Really, Mr. AG? Well, who is responsible for that failure? I contend that the AG himself is to blame. This happened on Barr’s watch.

The medical examiner has reportedly determined Epstein’s cause of death. There appears to be no evidence of “foul play,” or so we’re led to believe. I won’t join conspiracy theorists who have ideas and notions aplenty about what happened to Epstein.

However, does the DOJ investigate itself? Does the Justice Department look deeply into this a**hole’s death?

I don’t know how the DOJ does that. Nor do I accept that the department can peel away all the layers to expose the truth behind what happened to this guy.

Epstein was put on suicide watch in late July after he was found unconscious in his cell; he reportedly had ligature marks on his neck, suggesting an attempt at hanging himself. Then they removed the suicide watch. Then we hear that the security staff was overworked and didn’t keep an eye on this bastard at all times, allowing him to string himself up inside the jail cell.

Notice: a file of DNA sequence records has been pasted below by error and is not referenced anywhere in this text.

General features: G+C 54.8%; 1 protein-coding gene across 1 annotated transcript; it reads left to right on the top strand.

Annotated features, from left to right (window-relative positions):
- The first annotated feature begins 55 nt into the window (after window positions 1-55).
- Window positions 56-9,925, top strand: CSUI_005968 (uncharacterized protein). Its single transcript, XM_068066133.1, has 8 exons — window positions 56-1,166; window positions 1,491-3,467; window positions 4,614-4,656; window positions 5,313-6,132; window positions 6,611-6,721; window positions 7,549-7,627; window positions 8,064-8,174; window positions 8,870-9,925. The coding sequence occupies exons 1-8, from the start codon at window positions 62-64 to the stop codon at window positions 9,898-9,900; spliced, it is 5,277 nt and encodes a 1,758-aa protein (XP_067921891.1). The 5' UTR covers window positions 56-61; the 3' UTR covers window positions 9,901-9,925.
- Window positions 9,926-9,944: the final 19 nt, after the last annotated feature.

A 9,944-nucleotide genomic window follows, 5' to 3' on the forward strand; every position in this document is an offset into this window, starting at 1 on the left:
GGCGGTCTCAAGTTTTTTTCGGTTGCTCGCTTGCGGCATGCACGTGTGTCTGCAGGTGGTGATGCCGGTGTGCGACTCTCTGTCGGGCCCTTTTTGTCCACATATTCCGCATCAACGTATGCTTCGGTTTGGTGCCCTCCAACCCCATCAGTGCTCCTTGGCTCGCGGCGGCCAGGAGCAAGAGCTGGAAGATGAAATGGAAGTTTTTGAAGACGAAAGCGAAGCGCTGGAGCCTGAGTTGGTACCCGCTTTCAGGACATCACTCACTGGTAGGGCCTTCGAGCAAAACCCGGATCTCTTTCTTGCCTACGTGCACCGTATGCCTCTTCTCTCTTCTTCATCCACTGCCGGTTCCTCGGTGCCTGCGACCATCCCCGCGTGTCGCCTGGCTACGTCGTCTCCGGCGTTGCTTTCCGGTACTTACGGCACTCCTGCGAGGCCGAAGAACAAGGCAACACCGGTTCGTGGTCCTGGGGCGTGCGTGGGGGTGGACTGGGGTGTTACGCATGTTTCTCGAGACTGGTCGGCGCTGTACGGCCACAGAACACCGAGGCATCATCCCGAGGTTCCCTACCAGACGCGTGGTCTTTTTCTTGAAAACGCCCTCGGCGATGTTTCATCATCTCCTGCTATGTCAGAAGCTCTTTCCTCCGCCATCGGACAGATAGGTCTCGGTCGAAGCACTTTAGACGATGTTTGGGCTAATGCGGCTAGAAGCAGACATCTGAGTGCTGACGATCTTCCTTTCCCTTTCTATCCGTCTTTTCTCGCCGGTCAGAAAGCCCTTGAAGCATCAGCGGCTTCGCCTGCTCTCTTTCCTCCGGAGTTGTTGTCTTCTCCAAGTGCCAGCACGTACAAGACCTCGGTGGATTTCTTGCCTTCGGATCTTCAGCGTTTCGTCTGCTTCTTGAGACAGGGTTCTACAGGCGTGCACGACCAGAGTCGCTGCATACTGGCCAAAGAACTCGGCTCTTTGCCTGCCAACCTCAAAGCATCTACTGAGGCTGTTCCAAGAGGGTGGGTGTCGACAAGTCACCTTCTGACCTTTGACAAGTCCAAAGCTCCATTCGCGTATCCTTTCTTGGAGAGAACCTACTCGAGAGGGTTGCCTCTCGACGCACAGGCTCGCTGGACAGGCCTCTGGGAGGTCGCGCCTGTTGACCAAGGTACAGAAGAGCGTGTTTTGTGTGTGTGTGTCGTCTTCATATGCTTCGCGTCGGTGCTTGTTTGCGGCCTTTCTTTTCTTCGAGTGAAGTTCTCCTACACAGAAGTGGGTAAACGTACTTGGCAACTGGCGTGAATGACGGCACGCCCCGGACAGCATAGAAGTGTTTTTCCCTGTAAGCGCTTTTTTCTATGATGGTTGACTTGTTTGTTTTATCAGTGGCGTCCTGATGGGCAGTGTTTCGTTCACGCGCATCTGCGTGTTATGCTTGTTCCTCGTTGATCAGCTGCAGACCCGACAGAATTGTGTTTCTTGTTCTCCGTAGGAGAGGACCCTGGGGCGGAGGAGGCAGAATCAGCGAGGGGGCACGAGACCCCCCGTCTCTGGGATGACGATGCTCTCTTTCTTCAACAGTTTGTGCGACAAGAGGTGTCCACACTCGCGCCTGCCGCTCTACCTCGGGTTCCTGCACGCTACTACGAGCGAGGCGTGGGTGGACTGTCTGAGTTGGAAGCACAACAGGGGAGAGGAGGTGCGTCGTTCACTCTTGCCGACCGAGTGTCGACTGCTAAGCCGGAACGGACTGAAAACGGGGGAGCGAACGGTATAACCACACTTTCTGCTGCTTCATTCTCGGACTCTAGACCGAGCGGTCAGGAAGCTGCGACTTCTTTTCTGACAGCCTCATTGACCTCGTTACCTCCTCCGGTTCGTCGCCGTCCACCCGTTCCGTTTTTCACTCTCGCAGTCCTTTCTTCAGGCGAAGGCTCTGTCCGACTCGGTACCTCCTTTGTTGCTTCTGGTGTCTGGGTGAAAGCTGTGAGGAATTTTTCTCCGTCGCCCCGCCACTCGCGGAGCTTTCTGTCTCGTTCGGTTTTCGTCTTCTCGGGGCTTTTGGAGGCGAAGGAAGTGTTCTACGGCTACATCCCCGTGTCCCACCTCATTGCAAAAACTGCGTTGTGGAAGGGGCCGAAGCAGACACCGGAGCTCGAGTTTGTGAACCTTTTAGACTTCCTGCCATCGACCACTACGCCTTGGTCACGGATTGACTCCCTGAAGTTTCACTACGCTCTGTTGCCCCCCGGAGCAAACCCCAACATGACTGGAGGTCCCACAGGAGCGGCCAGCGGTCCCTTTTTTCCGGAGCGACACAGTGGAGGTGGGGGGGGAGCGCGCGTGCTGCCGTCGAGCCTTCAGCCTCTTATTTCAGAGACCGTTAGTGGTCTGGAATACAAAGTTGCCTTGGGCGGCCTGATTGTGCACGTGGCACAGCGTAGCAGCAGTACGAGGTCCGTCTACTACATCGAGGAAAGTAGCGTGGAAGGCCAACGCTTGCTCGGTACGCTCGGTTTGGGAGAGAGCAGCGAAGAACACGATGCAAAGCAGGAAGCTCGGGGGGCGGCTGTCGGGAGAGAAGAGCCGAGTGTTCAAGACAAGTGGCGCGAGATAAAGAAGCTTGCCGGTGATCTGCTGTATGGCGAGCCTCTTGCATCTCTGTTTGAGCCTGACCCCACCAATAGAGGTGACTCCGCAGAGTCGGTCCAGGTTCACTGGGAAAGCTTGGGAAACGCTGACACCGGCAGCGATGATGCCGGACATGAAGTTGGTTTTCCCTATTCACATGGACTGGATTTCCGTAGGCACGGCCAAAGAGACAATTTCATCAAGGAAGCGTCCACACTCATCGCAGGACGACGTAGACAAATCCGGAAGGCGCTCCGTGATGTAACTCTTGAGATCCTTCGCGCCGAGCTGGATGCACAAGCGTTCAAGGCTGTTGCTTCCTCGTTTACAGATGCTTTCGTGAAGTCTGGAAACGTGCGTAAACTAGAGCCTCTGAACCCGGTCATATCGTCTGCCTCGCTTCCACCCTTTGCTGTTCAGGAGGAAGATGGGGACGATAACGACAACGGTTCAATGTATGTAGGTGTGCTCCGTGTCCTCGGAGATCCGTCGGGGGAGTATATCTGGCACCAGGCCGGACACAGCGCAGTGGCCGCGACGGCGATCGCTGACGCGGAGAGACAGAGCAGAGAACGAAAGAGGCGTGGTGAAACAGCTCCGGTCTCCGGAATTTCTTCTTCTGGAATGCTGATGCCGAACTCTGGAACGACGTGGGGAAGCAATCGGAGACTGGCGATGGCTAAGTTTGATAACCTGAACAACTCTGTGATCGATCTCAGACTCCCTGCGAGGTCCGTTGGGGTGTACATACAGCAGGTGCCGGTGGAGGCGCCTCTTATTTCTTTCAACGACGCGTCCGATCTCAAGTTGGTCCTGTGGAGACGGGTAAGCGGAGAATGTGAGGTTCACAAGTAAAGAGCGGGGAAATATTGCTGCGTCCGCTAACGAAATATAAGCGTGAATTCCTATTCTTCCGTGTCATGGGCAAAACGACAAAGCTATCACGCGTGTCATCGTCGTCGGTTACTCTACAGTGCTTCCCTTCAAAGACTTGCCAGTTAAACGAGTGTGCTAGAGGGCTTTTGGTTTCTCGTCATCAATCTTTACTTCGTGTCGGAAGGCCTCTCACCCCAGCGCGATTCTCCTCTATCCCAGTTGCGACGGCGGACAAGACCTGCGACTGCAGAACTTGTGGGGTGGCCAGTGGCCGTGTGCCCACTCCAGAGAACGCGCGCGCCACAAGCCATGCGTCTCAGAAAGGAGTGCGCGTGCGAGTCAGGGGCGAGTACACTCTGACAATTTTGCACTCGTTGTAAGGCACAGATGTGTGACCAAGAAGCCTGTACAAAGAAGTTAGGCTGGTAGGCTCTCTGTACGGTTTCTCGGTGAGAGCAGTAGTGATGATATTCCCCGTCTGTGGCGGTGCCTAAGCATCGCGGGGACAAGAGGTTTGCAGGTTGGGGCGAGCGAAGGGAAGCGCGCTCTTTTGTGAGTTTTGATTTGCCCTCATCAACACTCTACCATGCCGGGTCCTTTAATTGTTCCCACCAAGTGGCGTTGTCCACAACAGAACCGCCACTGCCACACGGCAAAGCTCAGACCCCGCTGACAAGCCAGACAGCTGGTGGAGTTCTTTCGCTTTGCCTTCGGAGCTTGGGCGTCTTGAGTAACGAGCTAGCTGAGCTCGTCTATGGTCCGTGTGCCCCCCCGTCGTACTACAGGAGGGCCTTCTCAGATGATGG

That sounds like incompetence. I believe the incompetence goes far beyond the walls of that correctional facility.

Attorney General Barr needs to step aside. He needs to find an independent investigator to take over and determine how such a high-value, high-profile and infamous prisoner can kill himself while he’s in the hands of a federal agency charged with keeping him alive while his notorious case works its way toward adjudication.

Does capital punishment deter capital crime?

So, the federal government is restoring the death penalty for federal crimes. The Justice Department is bringing back this form of punishment that’s been on the shelf for two decades, through presidential administrations of both parties.

I have to ask: What crime will it deter? Where is the deterrence that this punishment is supposed to create? Do criminals really think of the punishment when they commit these heinous acts?

Capital punishment gives me considerable heartburn as I grapple with how I feel about it. I have declared my opposition to the death penalty as a punishment handed out by states and, now, the federal government.